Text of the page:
Screening and Diagnosis of Lung Nodules

Pulmonary (lung) nodules are detected by chest X-ray or CT scan performed for purposes other than lung cancer screening in patient with no known history of cancer.
Prior to this year, lung nodules were followed with surveillance CT scans at three to six month intervals until no changes had been observed for two years, and the nodules were then classified as benign. This approach did not take into account low risk patients who were less than 35 years-old, nonsmokers, and without previous history of cancer. Latest research shows no benefit to such frequent imaging in this group of patients. When indicated, providers may order additional tests to further characterize these nodules.
Computed Tomography scan (CT scan)
CT scans, including low-dose spiral CT scans, are used to provide information about nodules including size, growth rate, and morphology. In recent years, CT scans have become so advanced as to detect nodules as small as one to two mm in diameter. In a CT screening trial by the Mayo Clinic it was reported that less than one percent of nodules less than five mm in patients without previous cancer history were malignant. Further research found that in following nodules less than five mm, no delay in diagnosis was made by obtaining follow up CT study in 12 months, as opposed to the traditional three to six months.
Positron Emission Tomograph (PET)
PET scans detect metabolically active cells (cells that are actively reproducing), such as cancer cells.  To perform a PET scan, a tracer is used, usually 18 F-fluoro-2-deoxy-glucose (FDG).  This radioactive sugar is injected into the bloodstream.  Metabolically active cells take up the sugar.  The PET scan takes pictures and areas of increased metabolism are highlighted.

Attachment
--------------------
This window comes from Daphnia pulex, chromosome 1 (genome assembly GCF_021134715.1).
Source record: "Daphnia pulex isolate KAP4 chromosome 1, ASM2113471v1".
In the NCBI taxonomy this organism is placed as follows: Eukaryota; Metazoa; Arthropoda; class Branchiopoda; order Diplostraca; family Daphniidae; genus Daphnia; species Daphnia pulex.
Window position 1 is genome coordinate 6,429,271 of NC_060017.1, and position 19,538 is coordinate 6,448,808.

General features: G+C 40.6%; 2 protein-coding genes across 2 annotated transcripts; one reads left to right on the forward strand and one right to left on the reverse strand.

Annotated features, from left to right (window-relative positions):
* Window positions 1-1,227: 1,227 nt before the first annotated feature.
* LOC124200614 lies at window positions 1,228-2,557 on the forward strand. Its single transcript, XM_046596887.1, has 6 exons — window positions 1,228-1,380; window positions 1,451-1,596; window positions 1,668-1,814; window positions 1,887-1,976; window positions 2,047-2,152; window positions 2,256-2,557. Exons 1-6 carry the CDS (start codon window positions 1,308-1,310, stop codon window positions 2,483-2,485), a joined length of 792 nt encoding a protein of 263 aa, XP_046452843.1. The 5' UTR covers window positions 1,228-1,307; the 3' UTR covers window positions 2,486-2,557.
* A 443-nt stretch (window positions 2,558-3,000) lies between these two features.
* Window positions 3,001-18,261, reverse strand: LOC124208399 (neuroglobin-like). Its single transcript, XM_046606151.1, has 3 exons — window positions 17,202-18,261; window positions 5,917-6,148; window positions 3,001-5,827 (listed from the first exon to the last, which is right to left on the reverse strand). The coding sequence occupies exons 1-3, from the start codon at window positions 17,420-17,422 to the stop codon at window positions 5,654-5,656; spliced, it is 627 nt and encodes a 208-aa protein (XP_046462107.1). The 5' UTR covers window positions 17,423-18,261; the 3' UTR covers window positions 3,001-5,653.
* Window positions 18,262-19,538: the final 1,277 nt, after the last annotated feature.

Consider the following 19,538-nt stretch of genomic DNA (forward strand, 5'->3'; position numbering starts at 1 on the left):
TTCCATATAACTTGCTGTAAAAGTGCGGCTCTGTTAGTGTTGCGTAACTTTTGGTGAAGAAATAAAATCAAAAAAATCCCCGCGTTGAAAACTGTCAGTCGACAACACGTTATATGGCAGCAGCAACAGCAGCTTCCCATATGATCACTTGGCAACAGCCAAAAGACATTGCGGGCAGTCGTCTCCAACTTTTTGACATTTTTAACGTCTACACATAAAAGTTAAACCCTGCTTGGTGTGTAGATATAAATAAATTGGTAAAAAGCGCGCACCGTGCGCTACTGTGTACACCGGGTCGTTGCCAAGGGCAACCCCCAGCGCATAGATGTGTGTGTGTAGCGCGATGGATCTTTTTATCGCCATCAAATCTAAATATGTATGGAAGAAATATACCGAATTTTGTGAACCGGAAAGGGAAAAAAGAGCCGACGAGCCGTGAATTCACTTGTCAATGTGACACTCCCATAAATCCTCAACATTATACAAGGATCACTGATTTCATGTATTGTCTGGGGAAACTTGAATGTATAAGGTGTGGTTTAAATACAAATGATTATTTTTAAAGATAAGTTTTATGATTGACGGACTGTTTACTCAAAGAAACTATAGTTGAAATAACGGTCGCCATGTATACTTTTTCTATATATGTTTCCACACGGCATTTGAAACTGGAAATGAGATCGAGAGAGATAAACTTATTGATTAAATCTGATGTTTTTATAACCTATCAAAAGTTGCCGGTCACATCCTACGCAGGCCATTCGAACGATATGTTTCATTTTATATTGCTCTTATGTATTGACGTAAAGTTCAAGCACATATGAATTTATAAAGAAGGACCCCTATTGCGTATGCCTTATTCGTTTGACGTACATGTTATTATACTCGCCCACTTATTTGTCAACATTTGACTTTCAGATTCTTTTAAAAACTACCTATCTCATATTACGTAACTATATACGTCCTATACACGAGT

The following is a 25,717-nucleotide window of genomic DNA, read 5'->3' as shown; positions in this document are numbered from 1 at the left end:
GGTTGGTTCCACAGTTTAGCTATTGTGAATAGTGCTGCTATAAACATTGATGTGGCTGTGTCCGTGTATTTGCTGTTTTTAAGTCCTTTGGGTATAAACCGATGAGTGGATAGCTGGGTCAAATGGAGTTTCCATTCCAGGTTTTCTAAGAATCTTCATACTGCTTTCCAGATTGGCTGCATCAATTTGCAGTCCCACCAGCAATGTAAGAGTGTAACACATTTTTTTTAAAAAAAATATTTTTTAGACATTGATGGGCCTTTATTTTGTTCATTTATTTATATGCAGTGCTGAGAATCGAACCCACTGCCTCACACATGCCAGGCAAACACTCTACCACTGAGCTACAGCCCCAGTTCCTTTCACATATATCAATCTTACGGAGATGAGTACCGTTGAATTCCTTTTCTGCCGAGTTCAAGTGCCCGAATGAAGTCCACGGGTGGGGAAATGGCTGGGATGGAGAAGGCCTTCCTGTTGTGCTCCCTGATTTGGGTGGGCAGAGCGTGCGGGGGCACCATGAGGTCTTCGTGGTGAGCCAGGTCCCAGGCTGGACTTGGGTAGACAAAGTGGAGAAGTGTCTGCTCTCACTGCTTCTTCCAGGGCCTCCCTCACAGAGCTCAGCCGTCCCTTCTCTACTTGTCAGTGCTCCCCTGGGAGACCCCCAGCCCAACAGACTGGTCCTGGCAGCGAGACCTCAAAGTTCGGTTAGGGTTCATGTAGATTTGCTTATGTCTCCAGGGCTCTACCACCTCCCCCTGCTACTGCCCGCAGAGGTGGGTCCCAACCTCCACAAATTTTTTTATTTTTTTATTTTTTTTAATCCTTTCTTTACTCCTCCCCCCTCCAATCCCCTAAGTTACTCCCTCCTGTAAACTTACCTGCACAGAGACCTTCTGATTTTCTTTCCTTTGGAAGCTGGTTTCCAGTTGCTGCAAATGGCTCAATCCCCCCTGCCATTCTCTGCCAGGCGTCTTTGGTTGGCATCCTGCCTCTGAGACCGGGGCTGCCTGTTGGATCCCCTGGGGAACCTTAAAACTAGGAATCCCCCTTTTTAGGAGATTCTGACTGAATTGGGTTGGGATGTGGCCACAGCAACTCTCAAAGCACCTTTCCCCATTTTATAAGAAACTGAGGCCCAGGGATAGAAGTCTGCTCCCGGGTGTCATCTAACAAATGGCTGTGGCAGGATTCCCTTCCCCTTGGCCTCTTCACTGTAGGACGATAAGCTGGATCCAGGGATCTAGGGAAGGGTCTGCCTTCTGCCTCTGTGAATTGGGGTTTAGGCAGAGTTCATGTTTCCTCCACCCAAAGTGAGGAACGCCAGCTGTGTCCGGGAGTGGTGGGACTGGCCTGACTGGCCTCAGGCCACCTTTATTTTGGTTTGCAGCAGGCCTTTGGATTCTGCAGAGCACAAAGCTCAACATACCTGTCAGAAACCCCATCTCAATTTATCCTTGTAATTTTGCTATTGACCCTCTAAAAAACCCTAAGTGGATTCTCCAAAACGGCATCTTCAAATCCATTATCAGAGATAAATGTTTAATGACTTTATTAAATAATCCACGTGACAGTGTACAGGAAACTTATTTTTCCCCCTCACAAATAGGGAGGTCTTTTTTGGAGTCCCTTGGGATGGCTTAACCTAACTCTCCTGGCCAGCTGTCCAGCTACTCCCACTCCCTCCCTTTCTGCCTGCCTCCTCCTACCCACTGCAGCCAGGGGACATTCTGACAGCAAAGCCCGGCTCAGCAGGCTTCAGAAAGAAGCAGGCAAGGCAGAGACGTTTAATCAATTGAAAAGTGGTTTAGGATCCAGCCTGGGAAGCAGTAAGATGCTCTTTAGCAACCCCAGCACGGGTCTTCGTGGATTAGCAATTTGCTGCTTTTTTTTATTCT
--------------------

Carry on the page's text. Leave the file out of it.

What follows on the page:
The sensitivity of a PET scan decreases significantly in nodules less than seven to eight mm.  It is most accurate for lesions at least one cm in size.  The PET scan is a helpful tool not only for assessing metabolic activity of a lesion, but for helping rule disease elsewhere in the body.  
Trans-Thoracic Needle Aspiration (TTNA)
TTNA is an outpatient procedure performed in radiology under CT guidance. A radiologist locates the lung lesion with the help of a CT scan and inserts a long, thin needle through the skin and into the lung in an attempt to obtain a sample of the lesion. The sample is then sent to the pathologist for diagnosis. Patients are given numbing medicine before the procedure to make them more comfortable.
Surgical Open Lung Biopsy using VATS
Surgical open lung biopsy occurs in the operating room under general anesthesia. This is most commonly done with tiny, five mm incisions, using video-assisted thoracoscopy (VATS). On occasion, if the nodule is too deep within the lung, a tiny wire is placed the moring of surgery next to the nodule using CT-guidance. The nodule is then resected by VATS in the operating room, again, using the tiny five mm incisions.